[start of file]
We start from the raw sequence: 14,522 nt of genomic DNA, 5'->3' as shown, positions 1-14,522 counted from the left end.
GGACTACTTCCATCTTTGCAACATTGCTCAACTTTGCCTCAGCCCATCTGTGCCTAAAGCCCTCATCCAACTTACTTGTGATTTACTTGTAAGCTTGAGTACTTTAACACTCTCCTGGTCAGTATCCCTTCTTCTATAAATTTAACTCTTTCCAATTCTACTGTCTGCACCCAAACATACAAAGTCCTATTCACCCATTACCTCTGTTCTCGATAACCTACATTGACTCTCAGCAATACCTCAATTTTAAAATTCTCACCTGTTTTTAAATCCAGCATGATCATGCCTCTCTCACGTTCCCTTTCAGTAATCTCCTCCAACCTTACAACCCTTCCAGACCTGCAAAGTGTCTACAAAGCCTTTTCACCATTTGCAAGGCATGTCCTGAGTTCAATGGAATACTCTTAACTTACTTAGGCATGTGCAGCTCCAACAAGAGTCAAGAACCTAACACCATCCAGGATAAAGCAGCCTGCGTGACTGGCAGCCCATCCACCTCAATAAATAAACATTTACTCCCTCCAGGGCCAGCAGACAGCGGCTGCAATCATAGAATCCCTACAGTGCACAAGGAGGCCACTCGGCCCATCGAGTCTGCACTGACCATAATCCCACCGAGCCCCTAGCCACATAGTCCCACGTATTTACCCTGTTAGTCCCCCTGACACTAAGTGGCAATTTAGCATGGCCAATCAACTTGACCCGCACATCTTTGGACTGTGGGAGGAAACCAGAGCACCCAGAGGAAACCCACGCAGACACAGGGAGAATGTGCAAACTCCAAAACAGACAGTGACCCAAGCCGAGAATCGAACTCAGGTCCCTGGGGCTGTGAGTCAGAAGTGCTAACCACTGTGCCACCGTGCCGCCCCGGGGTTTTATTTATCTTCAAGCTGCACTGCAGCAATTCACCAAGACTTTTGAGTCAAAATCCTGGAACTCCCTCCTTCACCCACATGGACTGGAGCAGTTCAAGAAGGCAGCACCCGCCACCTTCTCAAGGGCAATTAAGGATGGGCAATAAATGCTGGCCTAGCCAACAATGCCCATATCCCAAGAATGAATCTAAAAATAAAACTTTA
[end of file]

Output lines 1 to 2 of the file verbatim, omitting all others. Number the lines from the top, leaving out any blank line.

We start from the raw sequence: 14,522 nt of genomic DNA, 5'->3' as shown, positions 1-14,522 counted from the left end.
GGACTACTTCCATCTTTGCAACATTGCTCAACTTTGCCTCAGCCCATCTGTGCCTAAAGCCCTCATCCAACTTACTTGTGATTTACTTGTAAGCTTGAGTACTTTAACACTCTCCTGGTCAGTATCCCTTCTTCTATAAATTTAACTCTTTCCAATTCTACTGTCTGCACCCAAACATACAAAGTCCTATTCACCCATTACCTCTGTTCTCGATAACCTACATTGACTCTCAGCAATACCTCAATTTTAAAATTCTCACCTGTTTTTAAATCCAGCATGATCATGCCTCTCTCACGTTCCCTTTCAGTAATCTCCTCCAACCTTACAACCCTTCCAGACCTGCAAAGTGTCTACAAAGCCTTTTCACCATTTGCAAGGCATGTCCTGAGTTCAATGGAATACTCTTAACTTACTTAGGCATGTGCAGCTCCAACAAGAGTCAAGAACCTAACACCATCCAGGATAAAGCAGCCTGCGTGACTGGCAGCCCATCCACCTCAATAAATAAACATTTACTCCCTCCAGGGCCAGCAGACAGCGGCTGCAATCATAGAATCCCTACAGTGCACAAGGAGGCCACTCGGCCCATCGAGTCTGCACTGACCATAATCCCACCGAGCCCCTAGCCACATAGTCCCACGTATTTACCCTGTTAGTCCCCCTGACACTAAGTGGCAATTTAGCATGGCCAATCAACTTGACCCGCACATCTTTGGACTGTGGGAGGAAACCAGAGCACCCAGAGGAAACCCACGCAGACACAGGGAGAATGTGCAAACTCCAAAACAGACAGTGACCCAAGCCGAGAATCGAACTCAGGTCCCTGGGGCTGTGAGTCAGAAGTGCTAACCACTGTGCCACCGTGCCGCCCCGGGGTTTTATTTATCTTCAAGCTGCACTGCAGCAATTCACCAAGACTTTTGAGTCAAAATCCTGGAACTCCCTCCTTCACCCACATGGACTGGAGCAGTTCAAGAAGGCAGCACCCGCCACCTTCTCAAGGGCAATTAAGGATGGGCAATAAATGCTGGCCTAGCCAACAATGCCCATATCCCAAGAATGAATCTAAAAATAAAACTTTA